As the digital landscape changes, direct to consumer retail looks more like a launch strategy than a permanent business model. Popular D2Cs—Harry's, Native, Allbirds, to name a few—have found a home at traditional retailers like Walmart and Nordstrom while also opening their own storefronts.
While OG D2Cs need the traditional retailers to grow their customer base and churn a profit at scale, the traditional retailers are now relying on D2Cs to freshen up their product base and bring in new innovation.
Instead of setting fire to traditional retail, the new class of digital brands is behaving more like fuel for conglomerates and retailers they partner with. Vice President of Strategic Consulting Ashley Lockridge says there are a slew of reasons D2Cs are moving in this direction, particularly as "they want to expand their brand visibility." But what does this change mean for marketing models of both, specifically how brands use and apply consumer first-party data?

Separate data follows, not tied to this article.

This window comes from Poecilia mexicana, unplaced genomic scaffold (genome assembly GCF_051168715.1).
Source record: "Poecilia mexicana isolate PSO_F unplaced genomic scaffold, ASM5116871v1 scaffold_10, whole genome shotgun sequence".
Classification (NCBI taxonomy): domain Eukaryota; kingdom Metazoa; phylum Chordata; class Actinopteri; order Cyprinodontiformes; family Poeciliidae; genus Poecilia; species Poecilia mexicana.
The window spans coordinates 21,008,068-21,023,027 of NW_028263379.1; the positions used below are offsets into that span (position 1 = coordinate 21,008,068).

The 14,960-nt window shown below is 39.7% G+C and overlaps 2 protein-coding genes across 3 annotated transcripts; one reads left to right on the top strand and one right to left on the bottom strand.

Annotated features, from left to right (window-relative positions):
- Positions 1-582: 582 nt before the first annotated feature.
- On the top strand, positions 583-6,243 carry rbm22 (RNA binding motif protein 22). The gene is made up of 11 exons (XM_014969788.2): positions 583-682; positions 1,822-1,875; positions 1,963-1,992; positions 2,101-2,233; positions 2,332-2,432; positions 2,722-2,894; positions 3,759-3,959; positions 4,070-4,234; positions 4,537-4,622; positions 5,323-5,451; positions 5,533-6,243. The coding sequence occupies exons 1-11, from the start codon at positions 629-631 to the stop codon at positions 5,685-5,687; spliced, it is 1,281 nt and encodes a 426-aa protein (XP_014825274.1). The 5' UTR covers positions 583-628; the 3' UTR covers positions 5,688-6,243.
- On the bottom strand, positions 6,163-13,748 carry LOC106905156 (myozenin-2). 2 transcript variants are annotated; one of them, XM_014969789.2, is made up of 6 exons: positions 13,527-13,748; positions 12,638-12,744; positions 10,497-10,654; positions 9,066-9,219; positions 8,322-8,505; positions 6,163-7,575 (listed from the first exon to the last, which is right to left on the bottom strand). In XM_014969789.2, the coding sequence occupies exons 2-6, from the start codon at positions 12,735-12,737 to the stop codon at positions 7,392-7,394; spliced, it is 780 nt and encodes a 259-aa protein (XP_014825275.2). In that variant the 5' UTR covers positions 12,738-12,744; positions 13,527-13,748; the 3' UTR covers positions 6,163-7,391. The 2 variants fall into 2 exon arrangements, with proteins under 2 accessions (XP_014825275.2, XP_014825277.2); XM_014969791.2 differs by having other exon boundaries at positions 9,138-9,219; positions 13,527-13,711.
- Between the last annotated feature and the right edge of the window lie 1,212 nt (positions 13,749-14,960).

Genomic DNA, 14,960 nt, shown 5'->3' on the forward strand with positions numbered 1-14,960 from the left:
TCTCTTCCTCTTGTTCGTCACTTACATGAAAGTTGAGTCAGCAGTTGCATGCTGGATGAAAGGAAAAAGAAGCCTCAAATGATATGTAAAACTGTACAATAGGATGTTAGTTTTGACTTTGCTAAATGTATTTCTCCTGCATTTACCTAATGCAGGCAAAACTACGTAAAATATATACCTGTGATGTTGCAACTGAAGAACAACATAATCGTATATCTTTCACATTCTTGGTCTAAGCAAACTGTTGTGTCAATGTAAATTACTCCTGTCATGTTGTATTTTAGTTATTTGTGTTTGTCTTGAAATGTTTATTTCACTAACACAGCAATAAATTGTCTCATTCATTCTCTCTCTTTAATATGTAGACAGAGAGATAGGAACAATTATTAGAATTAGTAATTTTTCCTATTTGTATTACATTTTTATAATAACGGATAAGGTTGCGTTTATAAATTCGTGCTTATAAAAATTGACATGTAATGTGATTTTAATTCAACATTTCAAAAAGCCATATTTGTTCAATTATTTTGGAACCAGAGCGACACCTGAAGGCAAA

D2C: Businesses that started online
When D2Cs first came onto the scene, many thought these brands turned the traditional business model on its head. At its peak, some believed these brands were ushering in a new era of shopping, calling it "the direct brand economy."
Digitally native all stars like Glossier and Allbirds built names for themselves by betting big on the web and avoiding wholesale stores to establish stronger customer relationships with very few or no brick-and-mortar locations.